Edinburgh, Fife & East Scotland

Mating season approaches for Edinburgh Zoo pandas

Tian Tian was starting to show signs that she was ready to breed Image copyright Ivon Bartholomew
Image caption Tian Tian was starting to show signs that she was ready to breed

Keepers at Edinburgh Zoo have begun a daily monitoring of the UK's giant panda couple as mating season approaches.

The zoo said Tian Tian and Yang Guang were starting to show signs that they are ready to breed.

It is hoped the pair will produce a cub this year after disappointment last time.

They failed to mate in 2013 and although Tian Tian was artificially inseminated she lost her cub.

'Increased interest'

Panda reproduction is a notoriously tricky process, with females only ovulating once a year.

Iain Valentine from the Royal Zoological Society of Scotland (RZSS), which runs the zoo, said: "Tian Tian and Yang Guang are both in great health and condition and things are progressing nicely.

"The giant pandas are clearly showing an increased interest in one another, both pandas are fairly regularly scent marking now and we've also seen food intake increase in both pandas as they seek to drive their body weight up - all fantastic instinctive pre-breeding behaviours.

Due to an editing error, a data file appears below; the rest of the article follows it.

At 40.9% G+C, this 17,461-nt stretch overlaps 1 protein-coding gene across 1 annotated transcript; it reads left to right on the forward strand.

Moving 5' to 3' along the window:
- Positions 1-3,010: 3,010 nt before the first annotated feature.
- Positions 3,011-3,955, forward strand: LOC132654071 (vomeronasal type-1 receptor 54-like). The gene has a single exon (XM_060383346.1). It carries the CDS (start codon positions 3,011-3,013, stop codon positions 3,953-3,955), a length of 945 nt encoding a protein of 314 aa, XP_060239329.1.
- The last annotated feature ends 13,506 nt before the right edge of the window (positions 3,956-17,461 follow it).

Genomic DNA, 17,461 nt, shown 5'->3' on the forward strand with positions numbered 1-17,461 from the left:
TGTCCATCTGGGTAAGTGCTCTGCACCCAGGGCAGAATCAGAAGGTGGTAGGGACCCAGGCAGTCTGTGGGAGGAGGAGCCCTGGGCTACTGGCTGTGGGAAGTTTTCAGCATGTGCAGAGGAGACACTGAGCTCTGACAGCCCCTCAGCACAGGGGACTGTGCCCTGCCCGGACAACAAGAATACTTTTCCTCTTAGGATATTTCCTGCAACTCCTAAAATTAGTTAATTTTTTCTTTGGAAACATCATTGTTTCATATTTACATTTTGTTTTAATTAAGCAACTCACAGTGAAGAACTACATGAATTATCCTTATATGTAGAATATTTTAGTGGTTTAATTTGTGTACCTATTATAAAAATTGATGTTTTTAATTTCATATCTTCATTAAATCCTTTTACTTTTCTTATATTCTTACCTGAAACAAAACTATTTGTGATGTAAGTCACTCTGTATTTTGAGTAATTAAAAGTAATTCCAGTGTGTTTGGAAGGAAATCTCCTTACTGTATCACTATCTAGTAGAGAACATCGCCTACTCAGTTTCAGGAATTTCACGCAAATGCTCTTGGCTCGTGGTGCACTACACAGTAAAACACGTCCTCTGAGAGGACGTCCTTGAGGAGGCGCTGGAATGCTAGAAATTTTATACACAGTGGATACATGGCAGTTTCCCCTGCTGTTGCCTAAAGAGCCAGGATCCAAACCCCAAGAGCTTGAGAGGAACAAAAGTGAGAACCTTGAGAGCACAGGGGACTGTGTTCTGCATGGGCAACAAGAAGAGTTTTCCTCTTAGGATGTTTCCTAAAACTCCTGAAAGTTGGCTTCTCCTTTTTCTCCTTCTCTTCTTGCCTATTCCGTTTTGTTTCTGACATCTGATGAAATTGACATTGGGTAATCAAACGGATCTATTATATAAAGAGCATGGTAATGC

"Similar to last year, alongside our own experts, RZSS is working together with a number of global colleagues on the complex science that goes on behind the scenes.

He added: "Natural mating will be attempted, likely followed by artificial insemination as recommended by our Chinese colleagues."

Image copyright Ivon Bartholomew

Tian Tian and Yang Guang are the first giant pandas to live in the UK for 17 years.

They arrived on loan from China in December 2011 and will remain at Edinburgh Zoo for a decade.

Zoo bosses hoped the pair would mate naturally when she came into season but ruled out putting them together last April after assessing Tian Tian's behaviour.

She was inseminated using semen from Yang Guang and frozen semen from Bao Bao, a "genetically important" panda which died in Berlin Zoo the previous year.

Last week experts began the daily monitoring of Tian Tian's hormones which will signal when she is ready to breed.

She will then have a period of just two to three days to get pregnant.

Image copyright PA
Image caption Yang Guang (left) and Tian Tian and are the first giant pandas to live in the UK for 17 years

Mr Valentine said: "As of Christmas 2013, we again began to collect urine samples from Tian Tian. These are being picked up and analysed so that we can monitor two key hormones for breeding purposes - progesterone and oestrogen.

"We're currently just waiting for the all-important crossover of hormones in Tian Tian and then when this happens it means breeding is roughly seven to 14 days away.

"This week we moved to analysing Tian Tian's urine samples each day, so it's a case of watch and wait."

The panda gestation period is typically five months and one or two cubs will normally be born.

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